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Cardiogenomics: a modern lecture of an old cardiology

In the last decades, major milestones have been achieved in the field of cardiology. A patient’s cardiological condition can now be deeply characterised using a combination of a thorough clinical assessment, modern multimodality imaging, advanced electrophysiology, and extended pathological analysis.

Altogether, those achievements have broadened the spectrum of cardiovascular diseases’ description enabling cardiologists to provide a clinical diagnosis in most cases. Nevertheless, the eye of the clinician is limited to what can be seen and highly depends on the type of exam chosen to characterise the patient’s condition. Remember the Belgian painter René Magritte saying: “this is not an apple”! This is exactly where the opportunity stands: each of us could either consider the clinical diagnosis of a disease as the final step, or try to go beyond this “appearance” and search for a further explanation to the clinical presentation.

Moreover, in the field of cardiology, many diseases can present with the same initial clinical manifestation (such as unexplained left ventricular hypertrophy, dilated cardiomyopathy, aortic aneurysm, sudden cardiac death….) leaving room for improvement in disease characterisation. Ranging from rare to common diseases, this vision drives cardiologists towards cardiovascular genetics: deciphering the molecular heterogeneity behind an observed phenotype by looking for genomic disease determinants through the analysis of genes and their regulatory elements, and leveraging the influence of acquired conditions on disease expressivity. In this modern view of cardiology, cardiogenomics challenges disease classification and brings cardiologists into the world of personalised medicine. By identifying and integrating inherited determinants in rare but also in common diseases, cardiogenomics takes on a growing role in patient management, opening new doors in disease comprehension and targeted therapies.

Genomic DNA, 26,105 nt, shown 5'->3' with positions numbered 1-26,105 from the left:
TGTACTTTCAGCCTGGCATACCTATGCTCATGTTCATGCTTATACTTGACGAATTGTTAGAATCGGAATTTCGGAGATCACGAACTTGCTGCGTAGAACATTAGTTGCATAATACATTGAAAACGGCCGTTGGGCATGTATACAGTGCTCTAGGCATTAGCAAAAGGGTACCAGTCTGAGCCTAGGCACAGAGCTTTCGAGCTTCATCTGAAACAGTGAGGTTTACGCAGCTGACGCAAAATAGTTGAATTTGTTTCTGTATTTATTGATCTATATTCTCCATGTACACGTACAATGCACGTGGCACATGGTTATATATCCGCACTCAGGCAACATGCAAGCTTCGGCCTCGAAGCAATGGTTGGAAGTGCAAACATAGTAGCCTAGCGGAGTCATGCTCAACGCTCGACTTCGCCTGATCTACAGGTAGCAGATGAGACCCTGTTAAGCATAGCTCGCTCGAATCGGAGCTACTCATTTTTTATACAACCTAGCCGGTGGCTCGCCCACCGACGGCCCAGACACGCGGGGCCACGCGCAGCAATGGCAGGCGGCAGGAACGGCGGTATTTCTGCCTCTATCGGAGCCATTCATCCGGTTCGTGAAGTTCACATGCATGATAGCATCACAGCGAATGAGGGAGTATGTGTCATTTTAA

At the border of many fields in cardiology, cardiogenetics appears as a new sub-speciality in cardiology which requires expertise for careful variant interpretation and its subsequent use for relative risk assessment in light of the patient’s condition.



When to think about cardiogenomics? When to refer a patient to a “cardiogeneticist”? How to implement cardiogenomics in your daily practice? This is a challenge for every cardiologist. In that view, we elaborated a set of 10 attention points for daily cardiological practice.

  1. Be aware of a possible genetic contribution (with variable effect size) to the observed phenotype and keep looking for ‘red flags’, especially in patients with early onset of disease. Standardized and deep clinical evaluation including imaging and biomarkers are the initial steps towards any genetic diagnosis. Challenge and periodically re-challenge the clinical diagnosis considering the possibility of phenocopies.
  2. Do not overestimate the diagnostic power of genetic testing, but keep in mind that knowledge of specific gene variants may change patient management and prognosis. A negative genetic test does not exclude or rule out an inherited cardiovascular disease (consider a partial coverage of the analysis, or the possibility of an oligogenic or complex hereditary condition or a genetic cause that is not yet known). Genetic testing in routine clinical practice becomes available for a growing number but is still for selected disorders. The most common indications for routine cardiac genetic evaluation include but are not restricted to: cardiomyopathies, sudden cardiac arrest in a young person, inherited arrhythmias, neuromuscular disorders, aortopathies, valvular heart diseases and lipid disorders.
  3. Look for a positive familial history, although its absence does not rule out an inherited cardiac condition. Establish a standardized and comprehensive family history (three generations family tree). Do not limit your family history only to cardiovascular pathology and keep asking about the general health of all the family members. Consider that several clinical manifestations (sometimes in multiple systems) can be in line with a single genetic disorder.